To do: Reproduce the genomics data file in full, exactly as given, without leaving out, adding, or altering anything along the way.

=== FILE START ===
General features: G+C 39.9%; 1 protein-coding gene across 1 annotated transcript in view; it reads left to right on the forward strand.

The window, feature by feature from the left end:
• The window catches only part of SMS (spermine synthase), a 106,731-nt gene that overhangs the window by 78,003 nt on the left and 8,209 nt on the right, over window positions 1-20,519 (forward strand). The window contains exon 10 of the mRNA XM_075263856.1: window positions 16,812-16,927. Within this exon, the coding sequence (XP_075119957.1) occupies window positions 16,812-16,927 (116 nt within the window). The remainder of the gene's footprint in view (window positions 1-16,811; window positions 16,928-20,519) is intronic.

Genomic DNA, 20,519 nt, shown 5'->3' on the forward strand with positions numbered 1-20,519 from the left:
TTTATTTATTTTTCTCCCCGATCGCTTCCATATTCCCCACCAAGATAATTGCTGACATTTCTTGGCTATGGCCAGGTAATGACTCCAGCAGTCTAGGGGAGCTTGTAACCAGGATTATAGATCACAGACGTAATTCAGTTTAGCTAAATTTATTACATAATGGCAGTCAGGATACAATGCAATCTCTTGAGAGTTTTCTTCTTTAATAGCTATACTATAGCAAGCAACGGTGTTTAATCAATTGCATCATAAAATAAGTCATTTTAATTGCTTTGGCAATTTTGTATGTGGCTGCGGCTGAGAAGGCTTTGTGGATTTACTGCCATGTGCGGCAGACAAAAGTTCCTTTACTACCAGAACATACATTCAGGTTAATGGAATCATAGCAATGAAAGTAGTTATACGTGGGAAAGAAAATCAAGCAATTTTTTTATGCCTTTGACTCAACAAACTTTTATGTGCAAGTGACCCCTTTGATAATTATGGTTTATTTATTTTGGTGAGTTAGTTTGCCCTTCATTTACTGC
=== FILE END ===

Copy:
General features: G+C 39.9%; 1 protein-coding gene across 1 annotated transcript in view; it reads left to right on the forward strand.

The window, feature by feature from the left end:
• The window catches only part of SMS (spermine synthase), a 106,731-nt gene that overhangs the window by 78,003 nt on the left and 8,209 nt on the right, over window positions 1-20,519 (forward strand). The window contains exon 10 of the mRNA XM_075263856.1: window positions 16,812-16,927. Within this exon, the coding sequence (XP_075119957.1) occupies window positions 16,812-16,927 (116 nt within the window). The remainder of the gene's footprint in view (window positions 1-16,811; window positions 16,928-20,519) is intronic.

Genomic DNA, 20,519 nt, shown 5'->3' on the forward strand with positions numbered 1-20,519 from the left:
TTTATTTATTTTTCTCCCCGATCGCTTCCATATTCCCCACCAAGATAATTGCTGACATTTCTTGGCTATGGCCAGGTAATGACTCCAGCAGTCTAGGGGAGCTTGTAACCAGGATTATAGATCACAGACGTAATTCAGTTTAGCTAAATTTATTACATAATGGCAGTCAGGATACAATGCAATCTCTTGAGAGTTTTCTTCTTTAATAGCTATACTATAGCAAGCAACGGTGTTTAATCAATTGCATCATAAAATAAGTCATTTTAATTGCTTTGGCAATTTTGTATGTGGCTGCGGCTGAGAAGGCTTTGTGGATTTACTGCCATGTGCGGCAGACAAAAGTTCCTTTACTACCAGAACATACATTCAGGTTAATGGAATCATAGCAATGAAAGTAGTTATACGTGGGAAAGAAAATCAAGCAATTTTTTTATGCCTTTGACTCAACAAACTTTTATGTGCAAGTGACCCCTTTGATAATTATGGTTTATTTATTTTGGTGAGTTAGTTTGCCCTTCATTTACTGC